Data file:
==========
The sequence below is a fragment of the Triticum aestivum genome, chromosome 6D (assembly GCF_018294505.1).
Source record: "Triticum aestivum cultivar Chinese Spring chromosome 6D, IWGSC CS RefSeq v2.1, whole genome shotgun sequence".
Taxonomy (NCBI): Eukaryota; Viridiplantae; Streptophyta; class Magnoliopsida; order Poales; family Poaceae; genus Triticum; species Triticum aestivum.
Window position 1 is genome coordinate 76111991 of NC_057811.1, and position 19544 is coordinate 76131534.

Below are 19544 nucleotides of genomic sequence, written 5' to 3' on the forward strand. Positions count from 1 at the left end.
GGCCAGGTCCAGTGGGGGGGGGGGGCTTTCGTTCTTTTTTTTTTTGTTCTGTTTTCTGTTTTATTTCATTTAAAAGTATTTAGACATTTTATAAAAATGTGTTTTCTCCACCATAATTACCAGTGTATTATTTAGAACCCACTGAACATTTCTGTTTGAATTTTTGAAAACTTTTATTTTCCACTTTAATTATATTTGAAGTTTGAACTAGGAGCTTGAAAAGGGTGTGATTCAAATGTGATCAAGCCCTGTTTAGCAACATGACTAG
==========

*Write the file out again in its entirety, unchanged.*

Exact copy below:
The sequence below is a fragment of the Triticum aestivum genome, chromosome 6D (assembly GCF_018294505.1).
Source record: "Triticum aestivum cultivar Chinese Spring chromosome 6D, IWGSC CS RefSeq v2.1, whole genome shotgun sequence".
Taxonomy (NCBI): Eukaryota; Viridiplantae; Streptophyta; class Magnoliopsida; order Poales; family Poaceae; genus Triticum; species Triticum aestivum.
Window position 1 is genome coordinate 76111991 of NC_057811.1, and position 19544 is coordinate 76131534.

Below are 19544 nucleotides of genomic sequence, written 5' to 3' on the forward strand. Positions count from 1 at the left end.
GGCCAGGTCCAGTGGGGGGGGGGGGCTTTCGTTCTTTTTTTTTTTGTTCTGTTTTCTGTTTTATTTCATTTAAAAGTATTTAGACATTTTATAAAAATGTGTTTTCTCCACCATAATTACCAGTGTATTATTTAGAACCCACTGAACATTTCTGTTTGAATTTTTGAAAACTTTTATTTTCCACTTTAATTATATTTGAAGTTTGAACTAGGAGCTTGAAAAGGGTGTGATTCAAATGTGATCAAGCCCTGTTTAGCAACATGACTAG